When I think of fennel, I don’t often think about the health benefits of fennel seeds. Instead, I think of an Indian restaurant, with a cute little dish of sweet saunfand (saunf is Hindi for fennel) and a matching spoon at the host’s station, available as a digestif.
The crunchy sweetness with a hint of anise is a great way to finish off a meal and cleanse the mouth, but there are many more reasons to add fennel to your pantry.
Hildegard’s Health Benefits of Fennel Seeds
Hildegard of Bingen emphasized the health benefits of fennel. She believed Fennel had many benefits, fresh breath being one of them, but she saw fennel as a plant with truly holistic health benefits. Hildegard though of a fennel based herbal powder (see our recipe below) as one of her primary healing foods after surgery and for convalescence and immune building.
“And whatever it is eaten, makes people happy and gives warmth, good welding and good digestion…reduces the evil mucus or Fäulnisse in it, and suppressed the foul odor of the breath… “ – Hildegard von Bingen
Welding and the human body? Huh? Considering its definition to “cause to combine and form a harmonious or effective whole,” I would think welding is a benefit.
Incorporating fennel seeds into your daily regime doesn’t require a DIY session to make sweet saunf – though do let us know if you try. Simply roasting the seeds for a few minutes in a small pan will provide you with a base to use for a fennel seed tea, to add to warm water or even to eat (1/2 tsp doses after meals is sufficient.)
What to do with Fennel Seeds?
Fresh fennel can be stored in the refrigerator crisper for about four days, but it is best to eat fennel as soon as possible, as it loses flavor over time. Try or recipes for a fennel soup or fennel in coconut milk.
The dried or roasted fennel seeds can last for about six months when stored in an airtight container in a cool, dry place. Once you have a supply of roasted fennel seeds, there are many easy ways to incorporate fennel into your daily diet and wellness routine.
Fennel Seeds Applications
° For puffy eyes, steep 2 tsp of roasted fennel seeds or ground fennel seeds in hot water, let steep for 5 minutes or more. Once cool enough to touch, dip the corner of a folded paper towel in the solution and apply to under eye region.
° For weight loss, steep 1/2 tsp roasted fennel seeds in warm water twice a day.
° For a cold, drink warm fennel tea 2-3 times a day.
° For heartburn, bloating and gas, eat a pinch of roasted fennel seeds immediately following a meal.
Hildegard’s Fennel Herbal Powder
Hildegard used the fennel herbal powder for myriad health issues such as improving circulation, accelerating metabolism, and strengthening the immune system. She considered her fennel herbal powder a cure-all for accelerating recovery and among her primary healing foods for after surgery or illness (Hildegard also had a special preference for yarrow plant uses before and after invasive surgeries). And she even recommended fennel herb powder use for managing excessive sweating, which she thought to be a sign of unstable health.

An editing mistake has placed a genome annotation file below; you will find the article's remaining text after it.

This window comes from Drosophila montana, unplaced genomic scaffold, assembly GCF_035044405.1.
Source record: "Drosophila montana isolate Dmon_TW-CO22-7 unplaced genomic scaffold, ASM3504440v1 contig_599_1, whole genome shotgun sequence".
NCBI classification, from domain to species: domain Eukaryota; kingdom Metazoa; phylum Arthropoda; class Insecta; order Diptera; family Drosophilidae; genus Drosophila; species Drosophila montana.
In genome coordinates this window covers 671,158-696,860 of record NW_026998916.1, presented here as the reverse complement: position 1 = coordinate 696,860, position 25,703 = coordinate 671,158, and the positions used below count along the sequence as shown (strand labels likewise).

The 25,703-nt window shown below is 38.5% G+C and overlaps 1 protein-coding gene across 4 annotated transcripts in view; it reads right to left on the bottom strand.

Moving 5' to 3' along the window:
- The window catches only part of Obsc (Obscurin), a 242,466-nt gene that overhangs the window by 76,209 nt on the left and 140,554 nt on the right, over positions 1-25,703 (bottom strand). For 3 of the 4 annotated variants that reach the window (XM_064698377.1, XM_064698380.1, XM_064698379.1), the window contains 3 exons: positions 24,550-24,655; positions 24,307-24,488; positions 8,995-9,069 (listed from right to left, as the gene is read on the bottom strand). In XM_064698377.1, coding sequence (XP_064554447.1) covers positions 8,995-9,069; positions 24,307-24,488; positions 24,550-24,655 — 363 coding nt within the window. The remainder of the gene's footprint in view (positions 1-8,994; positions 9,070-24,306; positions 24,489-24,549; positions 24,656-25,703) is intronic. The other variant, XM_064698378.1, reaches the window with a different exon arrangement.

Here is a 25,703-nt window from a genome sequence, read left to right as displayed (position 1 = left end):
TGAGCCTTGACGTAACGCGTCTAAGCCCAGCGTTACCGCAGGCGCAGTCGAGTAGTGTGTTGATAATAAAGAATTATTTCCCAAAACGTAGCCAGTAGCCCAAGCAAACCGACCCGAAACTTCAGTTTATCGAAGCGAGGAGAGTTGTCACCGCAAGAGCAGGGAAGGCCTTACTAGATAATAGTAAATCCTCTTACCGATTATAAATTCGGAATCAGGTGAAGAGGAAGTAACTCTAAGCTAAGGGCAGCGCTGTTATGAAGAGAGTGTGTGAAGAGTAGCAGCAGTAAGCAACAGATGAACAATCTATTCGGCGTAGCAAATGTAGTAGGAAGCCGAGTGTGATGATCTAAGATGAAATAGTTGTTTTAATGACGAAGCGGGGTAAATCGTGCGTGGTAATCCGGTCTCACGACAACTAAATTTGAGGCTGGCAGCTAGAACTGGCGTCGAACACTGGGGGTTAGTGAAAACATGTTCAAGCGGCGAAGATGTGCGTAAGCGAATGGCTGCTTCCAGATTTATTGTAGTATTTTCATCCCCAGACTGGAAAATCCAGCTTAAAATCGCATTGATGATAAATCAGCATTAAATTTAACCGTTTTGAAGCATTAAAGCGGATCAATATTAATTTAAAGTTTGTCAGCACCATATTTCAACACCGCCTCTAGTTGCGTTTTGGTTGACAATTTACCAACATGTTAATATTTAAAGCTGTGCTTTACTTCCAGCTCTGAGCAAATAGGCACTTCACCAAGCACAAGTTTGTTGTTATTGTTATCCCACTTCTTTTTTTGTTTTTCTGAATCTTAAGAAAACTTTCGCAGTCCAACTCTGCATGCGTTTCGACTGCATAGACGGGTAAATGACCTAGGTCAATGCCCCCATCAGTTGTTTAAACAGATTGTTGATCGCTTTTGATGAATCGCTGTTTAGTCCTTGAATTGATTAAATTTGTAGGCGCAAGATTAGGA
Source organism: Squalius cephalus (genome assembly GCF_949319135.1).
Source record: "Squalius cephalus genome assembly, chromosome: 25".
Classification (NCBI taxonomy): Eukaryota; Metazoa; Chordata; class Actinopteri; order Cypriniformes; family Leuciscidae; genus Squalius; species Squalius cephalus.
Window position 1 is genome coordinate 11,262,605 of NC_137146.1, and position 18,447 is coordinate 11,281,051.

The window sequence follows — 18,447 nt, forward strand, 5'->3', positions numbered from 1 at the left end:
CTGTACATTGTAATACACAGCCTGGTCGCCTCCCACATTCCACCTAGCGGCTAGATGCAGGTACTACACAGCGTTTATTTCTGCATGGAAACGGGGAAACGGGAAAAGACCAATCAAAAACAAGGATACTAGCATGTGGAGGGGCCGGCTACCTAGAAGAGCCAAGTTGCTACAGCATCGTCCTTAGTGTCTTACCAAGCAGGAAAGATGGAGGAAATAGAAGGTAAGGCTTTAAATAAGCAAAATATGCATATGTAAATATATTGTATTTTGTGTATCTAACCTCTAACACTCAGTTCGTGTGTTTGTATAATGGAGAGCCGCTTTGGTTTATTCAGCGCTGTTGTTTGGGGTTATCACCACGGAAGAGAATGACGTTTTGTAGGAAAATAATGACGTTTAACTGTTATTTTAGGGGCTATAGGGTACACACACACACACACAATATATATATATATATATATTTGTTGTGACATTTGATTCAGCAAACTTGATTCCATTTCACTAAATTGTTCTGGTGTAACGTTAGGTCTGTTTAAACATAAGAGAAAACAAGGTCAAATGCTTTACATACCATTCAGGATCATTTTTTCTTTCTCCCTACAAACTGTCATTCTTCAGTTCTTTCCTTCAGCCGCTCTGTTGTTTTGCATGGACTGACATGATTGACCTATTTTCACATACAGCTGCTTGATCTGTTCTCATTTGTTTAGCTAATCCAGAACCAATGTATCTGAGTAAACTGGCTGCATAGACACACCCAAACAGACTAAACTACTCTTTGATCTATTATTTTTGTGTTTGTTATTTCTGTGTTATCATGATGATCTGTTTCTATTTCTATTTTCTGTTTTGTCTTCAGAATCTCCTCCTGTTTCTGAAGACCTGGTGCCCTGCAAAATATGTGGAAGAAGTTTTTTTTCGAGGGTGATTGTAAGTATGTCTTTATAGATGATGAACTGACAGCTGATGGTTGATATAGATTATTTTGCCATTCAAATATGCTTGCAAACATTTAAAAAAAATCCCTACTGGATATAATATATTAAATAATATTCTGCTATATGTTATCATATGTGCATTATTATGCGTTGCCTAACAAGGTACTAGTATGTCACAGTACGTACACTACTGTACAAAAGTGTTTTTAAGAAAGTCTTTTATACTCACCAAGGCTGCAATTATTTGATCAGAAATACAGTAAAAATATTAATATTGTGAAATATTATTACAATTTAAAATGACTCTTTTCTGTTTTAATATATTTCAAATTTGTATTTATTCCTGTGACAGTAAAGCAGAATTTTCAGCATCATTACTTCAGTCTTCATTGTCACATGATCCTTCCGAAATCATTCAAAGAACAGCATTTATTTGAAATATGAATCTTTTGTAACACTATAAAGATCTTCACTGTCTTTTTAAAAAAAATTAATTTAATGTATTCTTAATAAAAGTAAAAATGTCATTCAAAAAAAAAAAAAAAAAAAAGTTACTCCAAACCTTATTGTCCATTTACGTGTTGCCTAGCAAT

Hildegard’s fennel herb powder consists of galangal root, fennel fruit, and dittany. These are three of Hildegard’s most valuable herbal remedies. Some formulas for Hildegard’s fennel herb powder also include hawkweed, a ubiquitous plant closely related to dandelion and chicory.
Making Fennel Powder at Home
To make Hildegard’s fennel herbal powder, combine ½ a cup of powdered fennel fruit, ¼ cup galangal powder and 2 tablespoons of powdered dittany root. In that combination, fennel herbal powder strengthens overall health and well-being while the combination of these herbs deliver an effective healing agent to promote gradual recovery and recuperation from illness.
Fennel Powder- A Staple in Hildegard Medicine
Since the rediscovery of Hildegard of Bingen medicine, Hildegard’s Fennel herbal powder has become a popular remedy in Germany. Used to maintain overall health and well-being, strengthen the immune system, stimulate the metabolism, and improve cardiovascular health, the remedy is an easy way to incorporate a few of Hildegard’s highest regarded herbs into your every day life.
According to Hildegard medicine it’s also useful for digestion as an aperitif, to reduce excessive sweating, and for infarction patients with thrombosis, hypertension, angina pectoris, or heart pressure. She also believed it produces a healthy complexion, particularly for those discolored by kidney disease.
How Much to Take of Fennel Powder
Ideally, take 2-3 pinches (or, 2-3 tablets) of the fennel herbal powder an hour after lunch, along with warm parsley honey wine.
What Hildegard Says about Fennel Powder
“One hour after the lunch meal, drink the fennel herbal powder mixture in warm, but not hot wine. This mixture preserves health in those that are healthy, and for those who are sick, it offers resistance, improves digestion, gives strength, and a delicate, beautiful complexion. Take it again after dinner (in warm wine). It benefits everyone, whether healthy or sick.” – Hildegard of Bingen
Fennel- An Age-old Herbal Tradition
Fennel was well known to the ancients and continues to be a culinary and medicinal plant enjoyed around the world. Take advantage of the availability (most major grocery stores will carry fresh fennel), but better yet, consider adding it to your garden next time around.
In the meantime, enjoy the fresh breath, calm digestion, and energy boost that comes with adding fennel to your diet – just a pinch per day!